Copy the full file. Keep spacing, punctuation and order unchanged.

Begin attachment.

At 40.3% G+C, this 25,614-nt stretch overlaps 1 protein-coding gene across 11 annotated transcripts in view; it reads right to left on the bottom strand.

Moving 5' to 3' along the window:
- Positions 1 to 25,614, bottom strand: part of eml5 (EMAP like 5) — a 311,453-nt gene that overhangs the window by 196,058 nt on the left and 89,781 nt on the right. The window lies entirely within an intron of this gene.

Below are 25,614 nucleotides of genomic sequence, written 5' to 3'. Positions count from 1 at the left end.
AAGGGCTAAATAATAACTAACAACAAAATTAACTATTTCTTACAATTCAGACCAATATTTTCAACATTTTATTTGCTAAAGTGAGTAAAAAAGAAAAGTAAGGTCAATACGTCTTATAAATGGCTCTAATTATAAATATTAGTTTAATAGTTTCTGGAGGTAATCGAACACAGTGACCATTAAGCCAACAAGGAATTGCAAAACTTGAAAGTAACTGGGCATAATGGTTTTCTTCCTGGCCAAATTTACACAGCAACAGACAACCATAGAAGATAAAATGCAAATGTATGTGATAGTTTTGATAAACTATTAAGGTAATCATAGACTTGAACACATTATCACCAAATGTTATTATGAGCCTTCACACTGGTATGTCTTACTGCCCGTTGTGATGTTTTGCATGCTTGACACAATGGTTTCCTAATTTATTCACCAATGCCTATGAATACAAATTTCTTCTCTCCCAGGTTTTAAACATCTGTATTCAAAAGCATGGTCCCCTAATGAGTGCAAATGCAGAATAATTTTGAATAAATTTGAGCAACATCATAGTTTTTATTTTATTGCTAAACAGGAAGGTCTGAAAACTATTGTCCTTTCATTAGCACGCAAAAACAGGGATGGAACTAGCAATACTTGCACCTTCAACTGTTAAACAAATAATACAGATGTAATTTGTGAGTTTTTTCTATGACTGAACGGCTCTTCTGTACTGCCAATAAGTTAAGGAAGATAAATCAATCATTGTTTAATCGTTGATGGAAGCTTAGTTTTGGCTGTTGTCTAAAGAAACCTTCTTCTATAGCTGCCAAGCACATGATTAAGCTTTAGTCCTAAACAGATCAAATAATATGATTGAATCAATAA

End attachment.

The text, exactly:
At 40.3% G+C, this 25,614-nt stretch overlaps 1 protein-coding gene across 11 annotated transcripts in view; it reads right to left on the bottom strand.

Moving 5' to 3' along the window:
- Positions 1 to 25,614, bottom strand: part of eml5 (EMAP like 5) — a 311,453-nt gene that overhangs the window by 196,058 nt on the left and 89,781 nt on the right. The window lies entirely within an intron of this gene.

Below are 25,614 nucleotides of genomic sequence, written 5' to 3'. Positions count from 1 at the left end.
AAGGGCTAAATAATAACTAACAACAAAATTAACTATTTCTTACAATTCAGACCAATATTTTCAACATTTTATTTGCTAAAGTGAGTAAAAAAGAAAAGTAAGGTCAATACGTCTTATAAATGGCTCTAATTATAAATATTAGTTTAATAGTTTCTGGAGGTAATCGAACACAGTGACCATTAAGCCAACAAGGAATTGCAAAACTTGAAAGTAACTGGGCATAATGGTTTTCTTCCTGGCCAAATTTACACAGCAACAGACAACCATAGAAGATAAAATGCAAATGTATGTGATAGTTTTGATAAACTATTAAGGTAATCATAGACTTGAACACATTATCACCAAATGTTATTATGAGCCTTCACACTGGTATGTCTTACTGCCCGTTGTGATGTTTTGCATGCTTGACACAATGGTTTCCTAATTTATTCACCAATGCCTATGAATACAAATTTCTTCTCTCCCAGGTTTTAAACATCTGTATTCAAAAGCATGGTCCCCTAATGAGTGCAAATGCAGAATAATTTTGAATAAATTTGAGCAACATCATAGTTTTTATTTTATTGCTAAACAGGAAGGTCTGAAAACTATTGTCCTTTCATTAGCACGCAAAAACAGGGATGGAACTAGCAATACTTGCACCTTCAACTGTTAAACAAATAATACAGATGTAATTTGTGAGTTTTTTCTATGACTGAACGGCTCTTCTGTACTGCCAATAAGTTAAGGAAGATAAATCAATCATTGTTTAATCGTTGATGGAAGCTTAGTTTTGGCTGTTGTCTAAAGAAACCTTCTTCTATAGCTGCCAAGCACATGATTAAGCTTTAGTCCTAAACAGATCAAATAATATGATTGAATCAATAA